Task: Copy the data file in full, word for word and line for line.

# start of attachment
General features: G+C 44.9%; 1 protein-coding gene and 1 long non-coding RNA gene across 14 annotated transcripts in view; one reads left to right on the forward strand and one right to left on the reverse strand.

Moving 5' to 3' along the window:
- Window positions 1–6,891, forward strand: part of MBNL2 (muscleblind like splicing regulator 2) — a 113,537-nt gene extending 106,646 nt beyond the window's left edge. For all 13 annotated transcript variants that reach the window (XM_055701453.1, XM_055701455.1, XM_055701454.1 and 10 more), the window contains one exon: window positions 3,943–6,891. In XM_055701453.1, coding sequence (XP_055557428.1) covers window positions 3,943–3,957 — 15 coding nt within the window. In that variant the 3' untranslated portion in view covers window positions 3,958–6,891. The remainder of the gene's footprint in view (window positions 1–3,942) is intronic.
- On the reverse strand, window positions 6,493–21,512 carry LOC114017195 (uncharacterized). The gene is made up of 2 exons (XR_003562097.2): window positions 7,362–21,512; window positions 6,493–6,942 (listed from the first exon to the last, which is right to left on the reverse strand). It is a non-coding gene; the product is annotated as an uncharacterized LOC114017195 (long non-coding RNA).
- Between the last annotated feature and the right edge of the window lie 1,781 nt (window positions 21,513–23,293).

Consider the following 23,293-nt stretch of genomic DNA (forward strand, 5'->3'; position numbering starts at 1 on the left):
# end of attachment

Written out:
General features: G+C 44.9%; 1 protein-coding gene and 1 long non-coding RNA gene across 14 annotated transcripts in view; one reads left to right on the forward strand and one right to left on the reverse strand.

Moving 5' to 3' along the window:
- Window positions 1–6,891, forward strand: part of MBNL2 (muscleblind like splicing regulator 2) — a 113,537-nt gene extending 106,646 nt beyond the window's left edge. For all 13 annotated transcript variants that reach the window (XM_055701453.1, XM_055701455.1, XM_055701454.1 and 10 more), the window contains one exon: window positions 3,943–6,891. In XM_055701453.1, coding sequence (XP_055557428.1) covers window positions 3,943–3,957 — 15 coding nt within the window. In that variant the 3' untranslated portion in view covers window positions 3,958–6,891. The remainder of the gene's footprint in view (window positions 1–3,942) is intronic.
- On the reverse strand, window positions 6,493–21,512 carry LOC114017195 (uncharacterized). The gene is made up of 2 exons (XR_003562097.2): window positions 7,362–21,512; window positions 6,493–6,942 (listed from the first exon to the last, which is right to left on the reverse strand). It is a non-coding gene; the product is annotated as an uncharacterized LOC114017195 (long non-coding RNA).
- Between the last annotated feature and the right edge of the window lie 1,781 nt (window positions 21,513–23,293).

Consider the following 23,293-nt stretch of genomic DNA (forward strand, 5'->3'; position numbering starts at 1 on the left):